Are British workers cheaper to sack than others? Yes – but not always, reports Stephen Overell
It is because we are quick, easy and cheap to sack”. So said Tony Woodley, the T&G’s lead negotiator as Ford announced the ending of Fiesta production at Dagenham last week, with the loss of between 1,900 jobs (Ford’s official figure) and 5,000 jobs (the trade union prediction).
The accusation that Britain is the bargain basement of Europe when it comes to employment costs always irks national pride.
But it was clearly not to Ford’s taste, either. The car giant said its voluntary redundancy package was the best ever offered in British manufacturing history, totalling some £8m.
European chairman Nick Scheele argued that cuts programmes in Cologne two years ago and Genk, Belgium, last year, which cost $100,000 (£67,000) per head and $55,000 (£37,000) per head respectively, were snips in comparison to the cost of Dagenham redundancies. “Flexibility is not an issue, here,” he said.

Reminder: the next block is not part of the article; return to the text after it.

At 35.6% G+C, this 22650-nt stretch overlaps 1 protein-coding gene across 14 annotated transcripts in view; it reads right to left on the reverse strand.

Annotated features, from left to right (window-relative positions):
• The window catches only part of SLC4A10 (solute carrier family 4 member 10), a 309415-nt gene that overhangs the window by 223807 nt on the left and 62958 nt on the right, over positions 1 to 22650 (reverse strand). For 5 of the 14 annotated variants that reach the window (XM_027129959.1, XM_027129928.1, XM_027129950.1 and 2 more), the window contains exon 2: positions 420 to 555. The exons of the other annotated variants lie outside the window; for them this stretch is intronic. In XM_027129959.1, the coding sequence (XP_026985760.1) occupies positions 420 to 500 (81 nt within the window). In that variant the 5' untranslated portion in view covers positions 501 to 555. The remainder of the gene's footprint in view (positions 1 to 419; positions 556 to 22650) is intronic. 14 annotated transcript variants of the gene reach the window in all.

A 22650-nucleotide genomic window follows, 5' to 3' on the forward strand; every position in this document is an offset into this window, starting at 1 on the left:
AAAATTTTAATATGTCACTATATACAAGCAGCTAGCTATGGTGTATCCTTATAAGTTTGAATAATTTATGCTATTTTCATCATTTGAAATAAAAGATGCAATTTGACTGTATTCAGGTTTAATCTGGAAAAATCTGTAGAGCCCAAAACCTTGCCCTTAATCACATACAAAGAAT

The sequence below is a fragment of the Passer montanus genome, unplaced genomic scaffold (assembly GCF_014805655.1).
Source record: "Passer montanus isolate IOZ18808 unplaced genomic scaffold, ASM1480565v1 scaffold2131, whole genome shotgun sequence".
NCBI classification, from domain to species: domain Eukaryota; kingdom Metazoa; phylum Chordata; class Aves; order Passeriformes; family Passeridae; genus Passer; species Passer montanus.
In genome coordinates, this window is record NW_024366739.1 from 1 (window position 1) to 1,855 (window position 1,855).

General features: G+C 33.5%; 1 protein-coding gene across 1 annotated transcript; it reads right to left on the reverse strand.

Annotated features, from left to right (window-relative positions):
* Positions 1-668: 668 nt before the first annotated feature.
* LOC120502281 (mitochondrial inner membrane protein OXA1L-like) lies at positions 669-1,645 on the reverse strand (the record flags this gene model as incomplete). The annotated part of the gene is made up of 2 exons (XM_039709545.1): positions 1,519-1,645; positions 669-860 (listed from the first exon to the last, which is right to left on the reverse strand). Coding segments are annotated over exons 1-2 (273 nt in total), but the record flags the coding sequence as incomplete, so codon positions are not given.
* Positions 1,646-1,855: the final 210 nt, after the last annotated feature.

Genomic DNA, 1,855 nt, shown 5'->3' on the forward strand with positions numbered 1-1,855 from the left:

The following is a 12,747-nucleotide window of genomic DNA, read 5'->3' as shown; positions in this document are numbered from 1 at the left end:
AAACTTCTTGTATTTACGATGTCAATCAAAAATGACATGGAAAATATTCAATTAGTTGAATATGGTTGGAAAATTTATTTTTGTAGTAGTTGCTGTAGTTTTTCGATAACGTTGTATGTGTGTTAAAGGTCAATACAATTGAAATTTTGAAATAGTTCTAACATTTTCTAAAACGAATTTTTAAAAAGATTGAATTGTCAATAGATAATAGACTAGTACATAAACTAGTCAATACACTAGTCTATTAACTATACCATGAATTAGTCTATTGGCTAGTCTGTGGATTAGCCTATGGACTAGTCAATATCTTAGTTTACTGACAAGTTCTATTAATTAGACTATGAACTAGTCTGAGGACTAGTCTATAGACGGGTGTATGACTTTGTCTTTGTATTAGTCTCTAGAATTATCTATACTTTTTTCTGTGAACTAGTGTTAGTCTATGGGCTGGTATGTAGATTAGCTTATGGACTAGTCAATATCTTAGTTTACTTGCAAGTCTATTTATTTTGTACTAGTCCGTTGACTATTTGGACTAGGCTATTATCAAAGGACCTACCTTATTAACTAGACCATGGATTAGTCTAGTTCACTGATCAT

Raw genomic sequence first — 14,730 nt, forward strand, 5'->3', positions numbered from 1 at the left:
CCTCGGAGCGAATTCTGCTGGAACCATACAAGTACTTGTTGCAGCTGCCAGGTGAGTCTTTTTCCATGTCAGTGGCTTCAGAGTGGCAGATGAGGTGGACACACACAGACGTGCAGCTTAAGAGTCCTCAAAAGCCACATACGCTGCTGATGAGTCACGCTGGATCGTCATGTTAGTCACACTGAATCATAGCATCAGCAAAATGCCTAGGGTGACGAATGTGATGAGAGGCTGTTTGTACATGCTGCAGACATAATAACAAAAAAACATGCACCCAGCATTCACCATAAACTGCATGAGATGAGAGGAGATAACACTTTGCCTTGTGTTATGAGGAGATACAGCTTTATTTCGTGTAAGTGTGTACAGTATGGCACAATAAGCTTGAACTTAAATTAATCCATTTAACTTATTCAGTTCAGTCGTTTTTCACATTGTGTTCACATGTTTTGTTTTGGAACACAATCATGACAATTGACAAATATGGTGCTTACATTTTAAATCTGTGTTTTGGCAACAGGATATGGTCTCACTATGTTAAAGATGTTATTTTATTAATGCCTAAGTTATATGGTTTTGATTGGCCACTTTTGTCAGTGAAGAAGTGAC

The figures the company issued to highlight the generosity of the package seem to illustrate, in this case at least, it was not skimping.
Employees were likely to get nine months’ basic pay in addition to early retirement from 45 with an unreduced pension from 50. Thus for an hourly paid worker receiving £21,264 taking voluntary redundancy at 41 with 15 years’ service, he would get £30,144. At 55 with 30 years’ service, he would get £37,582 with a £10,350 annual pension.
But yet the substance of the charge – that multinationals are better off making people redundant in Britain as opposed to elsewhere – is one many believe is broadly correct.
In theory, it should not be this way with the Collective Redundancies Directive (1975) laying down pan-European standards. But in practice, it is the methods by which nation states have transposed the directive into national law which have given rise to profound discrepancies.
Incomes Data Services, the T&G’s source for its comments, warns against stark comparisons because practices vary across Europe, and the rest of the world.